Unit Ten:Profits of Praise
Are we too quick to blame and slow to praise? It seems we are.
Profits of Praise
It was the end of my exhausting first day as waitress in a busy New York restaurant. My cap had gone awry, my apron was stained, my feet ached. The loaded trays I carried felt heavier and heavier. Weary and discouraged, I didn't seem able to do anything right. As I made out a complicated check for a family with several children who had changed their ice-cream order a dozen times, I was ready to quit.
Then the father smiled at me as he handed me my tip. "Well done," he said. "You've looked after us really well."
Suddenly my tiredness vanished. I smiled back, and later, when the manager asked me how I'd liked my first day, I said, "Fine!" Those few words of praise had changed everything.
Praise is like sunlight to the human spirit; we cannot flower and grow without it. And yet, while most of us are only too ready to apply to others the cold wind of criticism, we are somehow reluctant to give our fellows the warm sunshine of praise.
Why - when one word can bring such pleasure? A friend of mine who travels widely always tries to learn a little of the language of any place she visits. She's not much of a linguist, but she does know how to say one word - "beautiful" - in several languages. She can use it to a mother holding her baby, or to lonely salesman fishing out pictures of his family. The ability has earned her friends all over the world.
It's strange how chary we are about praising. Perhaps it's because few of us know how to accept compliments gracefully. Instead, we are embarrassed and shrug off the words we are really so glad to hear. Because of this defensive reaction, direct compliments are surprisingly difficult to give. That is why some of the most valued pats on the back are those which come to us indirectly, in a letter or passed on by a friend. When one thinks of the speed with which spiteful remarks are conveyed, it seems a pity that there isn't more effort to relay pleasing and flattering comments.
It's especially rewarding to give praise in areas in which effort generally goes unnoticed or unmentioned. An artist gets complimented for a glorious picture, a cook for a perfect meal. But do you ever tell you laundry manager how pleased you are when the shirts are done just right? Do you ever praise your paper boy for getting the paper to you on time 365 days a year?
Praise is particularly appreciated by those doing routine jobs: gas-station attendants, waitresses - even housewives. Do you ever go into a house and say, "What a tidy room"? Hardly anybody does. That's why housework is considered such a dreary grind. Comment is often made about activities which are relatively easy and satisfying, like arranging flowers; but not about jobs which are hard and dirty, like scrubbing floors. Shakespeare said, "Our praises are our wages." Since so often praise is the only wage a housewife receives, surely she of all people should get her measure.
Mothers know instinctively that for children an ounce of praise is worth a pound of scolding. Still, we're not always as perceptive as we might be about applying the rule. One day I was criticizing my children for squabbling. "Can you never play peacefully?" I shouted. Susanna looked at me quizzically. "Of course we can," she said. "But you don't notice us when we do."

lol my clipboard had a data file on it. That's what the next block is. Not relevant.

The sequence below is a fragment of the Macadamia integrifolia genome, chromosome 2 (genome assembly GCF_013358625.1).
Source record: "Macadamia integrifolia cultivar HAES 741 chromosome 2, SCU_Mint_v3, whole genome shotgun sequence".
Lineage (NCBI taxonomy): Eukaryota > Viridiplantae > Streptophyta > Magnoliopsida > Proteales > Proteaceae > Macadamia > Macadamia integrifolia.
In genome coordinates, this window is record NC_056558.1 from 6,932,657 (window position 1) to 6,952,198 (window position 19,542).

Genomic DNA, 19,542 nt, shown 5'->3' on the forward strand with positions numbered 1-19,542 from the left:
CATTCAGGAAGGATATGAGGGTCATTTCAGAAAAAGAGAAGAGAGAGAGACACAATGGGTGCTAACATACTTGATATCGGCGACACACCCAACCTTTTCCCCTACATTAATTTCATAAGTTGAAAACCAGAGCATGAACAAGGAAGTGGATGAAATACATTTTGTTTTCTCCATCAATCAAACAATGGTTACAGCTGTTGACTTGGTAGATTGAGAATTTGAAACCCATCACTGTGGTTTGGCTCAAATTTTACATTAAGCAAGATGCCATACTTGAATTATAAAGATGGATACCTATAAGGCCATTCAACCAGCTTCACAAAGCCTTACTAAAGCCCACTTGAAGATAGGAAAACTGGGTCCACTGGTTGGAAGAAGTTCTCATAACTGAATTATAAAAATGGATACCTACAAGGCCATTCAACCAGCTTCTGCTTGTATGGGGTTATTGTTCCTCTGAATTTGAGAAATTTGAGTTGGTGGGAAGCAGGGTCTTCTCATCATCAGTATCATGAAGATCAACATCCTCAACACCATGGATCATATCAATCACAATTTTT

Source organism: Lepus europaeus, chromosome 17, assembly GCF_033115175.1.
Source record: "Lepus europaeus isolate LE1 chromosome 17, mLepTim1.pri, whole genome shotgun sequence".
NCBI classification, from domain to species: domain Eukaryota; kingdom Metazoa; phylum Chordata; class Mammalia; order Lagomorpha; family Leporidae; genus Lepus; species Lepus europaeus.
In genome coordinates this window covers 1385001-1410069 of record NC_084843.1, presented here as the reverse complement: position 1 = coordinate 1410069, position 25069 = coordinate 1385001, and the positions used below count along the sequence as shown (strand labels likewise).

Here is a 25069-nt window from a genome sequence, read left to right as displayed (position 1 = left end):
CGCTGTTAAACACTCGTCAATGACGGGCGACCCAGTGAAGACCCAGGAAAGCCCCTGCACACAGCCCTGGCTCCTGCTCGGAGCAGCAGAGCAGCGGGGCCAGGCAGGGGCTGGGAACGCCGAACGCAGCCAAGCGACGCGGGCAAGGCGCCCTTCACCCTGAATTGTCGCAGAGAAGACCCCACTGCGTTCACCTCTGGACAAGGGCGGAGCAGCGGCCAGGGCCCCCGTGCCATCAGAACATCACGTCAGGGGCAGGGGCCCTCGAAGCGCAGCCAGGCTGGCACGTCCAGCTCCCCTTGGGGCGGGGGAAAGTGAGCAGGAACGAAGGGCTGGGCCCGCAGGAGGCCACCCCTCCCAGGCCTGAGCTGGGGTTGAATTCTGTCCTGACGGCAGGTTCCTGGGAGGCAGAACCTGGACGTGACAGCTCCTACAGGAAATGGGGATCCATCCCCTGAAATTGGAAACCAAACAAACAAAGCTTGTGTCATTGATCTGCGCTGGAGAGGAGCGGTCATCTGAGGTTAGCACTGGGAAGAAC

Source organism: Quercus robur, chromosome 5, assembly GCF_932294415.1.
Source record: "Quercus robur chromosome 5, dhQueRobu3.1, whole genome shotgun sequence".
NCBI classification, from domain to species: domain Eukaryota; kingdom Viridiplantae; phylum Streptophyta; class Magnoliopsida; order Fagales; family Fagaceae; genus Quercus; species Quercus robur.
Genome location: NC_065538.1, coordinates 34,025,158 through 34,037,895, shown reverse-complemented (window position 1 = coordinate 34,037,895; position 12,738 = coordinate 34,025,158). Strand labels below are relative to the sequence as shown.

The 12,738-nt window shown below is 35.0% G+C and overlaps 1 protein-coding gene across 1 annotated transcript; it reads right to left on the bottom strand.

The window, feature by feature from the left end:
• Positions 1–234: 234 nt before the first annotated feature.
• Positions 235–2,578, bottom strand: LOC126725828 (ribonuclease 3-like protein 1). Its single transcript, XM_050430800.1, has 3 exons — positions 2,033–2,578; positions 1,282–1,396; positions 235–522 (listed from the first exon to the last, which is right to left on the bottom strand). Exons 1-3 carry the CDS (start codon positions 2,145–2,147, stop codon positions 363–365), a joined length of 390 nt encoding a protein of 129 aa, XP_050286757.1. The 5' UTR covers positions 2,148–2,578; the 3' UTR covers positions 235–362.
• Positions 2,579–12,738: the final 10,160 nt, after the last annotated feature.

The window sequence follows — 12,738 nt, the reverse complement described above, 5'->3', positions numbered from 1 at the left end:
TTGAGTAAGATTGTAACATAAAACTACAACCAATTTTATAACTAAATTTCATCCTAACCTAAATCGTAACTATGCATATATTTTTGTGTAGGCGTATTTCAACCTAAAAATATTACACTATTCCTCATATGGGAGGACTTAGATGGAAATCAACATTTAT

Teachers agree about the value of praise. One teacher writes that instead of drowning students' compositions in critical red ink, the teacher will get far more constructive results by finding one or two things which have been done better than last time, and commenting favorably on them. "I believe that a student knows when he has handed in something above his usual standard," writes the teacher, "and that he waits hungrily for a brief comment in the margin to show him that the teacher is aware of it, too."
Behavioral scientists have done countless experiments to prove that any human being tends to repeat an act which has been immediately followed by a pleasant result. In one such experiment, a number of schoolchildren were divided into three groups and given arithmetic tests daily for five days. One group was consistently praised for its previous performance; another group was criticized; the third was ignored.
Not surprisingly, those who were praised improved dramatically. Those who were criticized improved also, bus not so much. And the scores of the children who were ignored hardly improved at all. Interestingly the brightest children were helped just as much by criticism as by praise, but the less able children reacted badly to criticism, needed praise the most. Yet the latter are the very youngsters who, in most schools, fail to get the pat on the back.
To give praise costs the giver nothing but a moment's thought and a moment's effort - perhaps a quick phone call to pass on a compliment, or five minutes spent writing an appreciative letter. It is such a small investment - and yet consider the results it may produce. "I can live for two months on a good compliment," said Mark Twain.
So, let's be alert to the small excellences around us - and comment on them. We will not only bring joy into other people's lives, but also, very often, added happiness into out own.
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